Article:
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1.  Wheat beta-expansin (EXPB11) genes: Identification of the expressed gene on chromosome 3BS carrying a pollen allergen domain 
BMC Plant Biology  2010;10:99.
Background
Expansins form a large multi-gene family found in wheat and other cereal genomes that are involved in the expansion of cell walls as a tissue grows. The expansin family can be divided up into two main groups, namely, alpha-expansin (EXPA) and beta-expansin proteins (EXPB), with the EXPB group being of particular interest as group 1-pollen allergens.
Results
In this study, three beta-expansin genes were identified and characterized from a newly sequenced region of the Triticum aestivum cv. Chinese Spring chromosome 3B physical map at the Sr2 locus (FPC contig ctg11). The analysis of a 357 kb sub-sequence of FPC contig ctg11 identified one beta-expansin genes to be TaEXPB11, originally identified as a cDNA from the wheat cv Wyuna. Through the analysis of intron sequences of the three wheat cv. Chinese Spring genes, we propose that two of these beta-expansin genes are duplications of the TaEXPB11 gene. Comparative sequence analysis with two other wheat cultivars (cv. Westonia and cv. Hope) and a Triticum aestivum var. spelta line validated the identification of the Chinese Spring variant of TaEXPB11. The expression in maternal and grain tissues was confirmed by examining EST databases and carrying out RT-PCR experiments. Detailed examination of the position of TaEXPB11 relative to the locus encoding Sr2 disease resistance ruled out the possibility of this gene directly contributing to the resistance phenotype.
Conclusions
Through 3-D structural protein comparisons with Zea mays EXPB1, we proposed that variations within the coding sequence of TaEXPB11 in wheats may produce a functional change within features such as domain 1 related to possible involvement in cell wall structure and domain 2 defining the pollen allergen domain and binding to IgE protein. The variation established in this gene suggests it is a clearly identifiable member of a gene family and reflects the dynamic features of the wheat genome as it adapted to a range of different environments and uses.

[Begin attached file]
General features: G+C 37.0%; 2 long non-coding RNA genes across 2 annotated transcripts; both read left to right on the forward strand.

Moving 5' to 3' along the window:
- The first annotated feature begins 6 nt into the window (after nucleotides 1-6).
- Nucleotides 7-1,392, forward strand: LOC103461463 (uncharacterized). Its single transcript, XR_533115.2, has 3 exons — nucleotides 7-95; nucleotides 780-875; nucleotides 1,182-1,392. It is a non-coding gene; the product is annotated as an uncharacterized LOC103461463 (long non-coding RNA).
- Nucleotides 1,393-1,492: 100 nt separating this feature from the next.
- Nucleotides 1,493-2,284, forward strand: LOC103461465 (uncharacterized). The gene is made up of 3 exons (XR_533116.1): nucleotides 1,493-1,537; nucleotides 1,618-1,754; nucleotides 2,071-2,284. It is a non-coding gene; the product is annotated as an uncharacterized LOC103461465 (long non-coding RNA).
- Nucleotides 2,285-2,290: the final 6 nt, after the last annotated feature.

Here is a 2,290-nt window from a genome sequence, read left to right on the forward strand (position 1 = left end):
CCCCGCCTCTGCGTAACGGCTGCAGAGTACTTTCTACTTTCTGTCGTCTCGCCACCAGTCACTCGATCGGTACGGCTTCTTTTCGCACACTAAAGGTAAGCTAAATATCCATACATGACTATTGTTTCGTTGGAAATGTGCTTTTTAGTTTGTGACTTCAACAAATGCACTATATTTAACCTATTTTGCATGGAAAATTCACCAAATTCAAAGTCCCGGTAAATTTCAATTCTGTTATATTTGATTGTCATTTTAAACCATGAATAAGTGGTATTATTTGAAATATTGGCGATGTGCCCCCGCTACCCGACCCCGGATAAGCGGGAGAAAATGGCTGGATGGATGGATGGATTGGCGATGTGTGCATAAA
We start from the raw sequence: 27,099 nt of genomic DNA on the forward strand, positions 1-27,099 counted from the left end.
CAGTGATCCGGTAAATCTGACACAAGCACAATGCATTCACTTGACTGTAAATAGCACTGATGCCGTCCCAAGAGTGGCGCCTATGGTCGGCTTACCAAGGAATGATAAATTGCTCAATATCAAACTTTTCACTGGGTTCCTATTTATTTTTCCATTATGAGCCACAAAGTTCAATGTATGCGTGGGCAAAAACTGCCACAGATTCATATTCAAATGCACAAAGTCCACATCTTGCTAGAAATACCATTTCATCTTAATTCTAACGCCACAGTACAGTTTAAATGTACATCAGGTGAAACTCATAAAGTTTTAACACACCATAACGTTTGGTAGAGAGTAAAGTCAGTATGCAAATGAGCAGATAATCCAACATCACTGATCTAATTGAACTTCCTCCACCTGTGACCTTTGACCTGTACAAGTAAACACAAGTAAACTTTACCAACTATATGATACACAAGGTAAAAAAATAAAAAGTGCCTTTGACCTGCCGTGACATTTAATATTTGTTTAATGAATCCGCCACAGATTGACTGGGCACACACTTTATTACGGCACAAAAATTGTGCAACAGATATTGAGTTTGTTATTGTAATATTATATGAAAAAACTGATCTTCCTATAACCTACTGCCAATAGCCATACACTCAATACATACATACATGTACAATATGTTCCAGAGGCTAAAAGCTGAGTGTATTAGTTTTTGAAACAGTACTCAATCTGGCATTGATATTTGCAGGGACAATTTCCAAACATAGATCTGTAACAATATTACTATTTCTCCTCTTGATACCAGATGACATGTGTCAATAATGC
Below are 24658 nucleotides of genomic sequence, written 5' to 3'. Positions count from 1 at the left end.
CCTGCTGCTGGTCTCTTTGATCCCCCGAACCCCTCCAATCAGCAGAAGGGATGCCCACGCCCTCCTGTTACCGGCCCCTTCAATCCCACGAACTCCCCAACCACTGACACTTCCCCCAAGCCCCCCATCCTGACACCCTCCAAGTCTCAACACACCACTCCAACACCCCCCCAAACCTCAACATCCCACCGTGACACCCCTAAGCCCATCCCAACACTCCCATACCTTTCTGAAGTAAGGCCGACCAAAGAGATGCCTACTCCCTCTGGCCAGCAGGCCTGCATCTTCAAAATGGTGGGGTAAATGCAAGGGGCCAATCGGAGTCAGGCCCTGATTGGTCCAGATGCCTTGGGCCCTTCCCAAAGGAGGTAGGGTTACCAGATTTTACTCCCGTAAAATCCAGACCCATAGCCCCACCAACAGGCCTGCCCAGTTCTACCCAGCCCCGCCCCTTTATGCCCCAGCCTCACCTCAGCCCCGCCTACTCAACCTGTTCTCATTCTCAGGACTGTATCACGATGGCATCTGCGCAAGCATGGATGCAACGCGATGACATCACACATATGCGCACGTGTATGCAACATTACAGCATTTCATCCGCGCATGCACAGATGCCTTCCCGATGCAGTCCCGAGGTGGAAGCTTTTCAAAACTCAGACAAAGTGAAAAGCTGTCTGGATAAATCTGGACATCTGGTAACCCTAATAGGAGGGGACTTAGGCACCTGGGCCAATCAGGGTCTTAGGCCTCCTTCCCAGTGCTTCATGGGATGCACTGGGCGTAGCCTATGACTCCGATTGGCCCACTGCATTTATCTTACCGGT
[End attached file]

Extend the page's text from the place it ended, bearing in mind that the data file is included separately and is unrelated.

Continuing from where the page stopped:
Accession Numbers: ctg11 =FN564426
Survey sequences of TaEXPB11ws and TsEXPB11 are provided request.
doi:10.1186/1471-2229-10-99
PMCID: PMC2887456  PMID: 20507562
2.  A highly conserved gene island of three genes on chromosome 3B of hexaploid wheat: diverse gene function and genomic structure maintained in a tightly linked block 
BMC Plant Biology  2010;10:98.
Background
The complexity of the wheat genome has resulted from waves of retrotransposable element insertions. Gene deletions and disruptions generated by the fast replacement of repetitive elements in wheat have resulted in disruption of colinearity at a micro (sub-megabase) level among the cereals. In view of genomic changes that are possible within a given time span, conservation of genes between species tends to imply an important functional or regional constraint that does not permit a change in genomic structure. The ctg1034 contig completed in this paper was initially studied because it was assigned to the Sr2 resistance locus region, but detailed mapping studies subsequently assigned it to the long arm of 3B and revealed its unusual features.
Results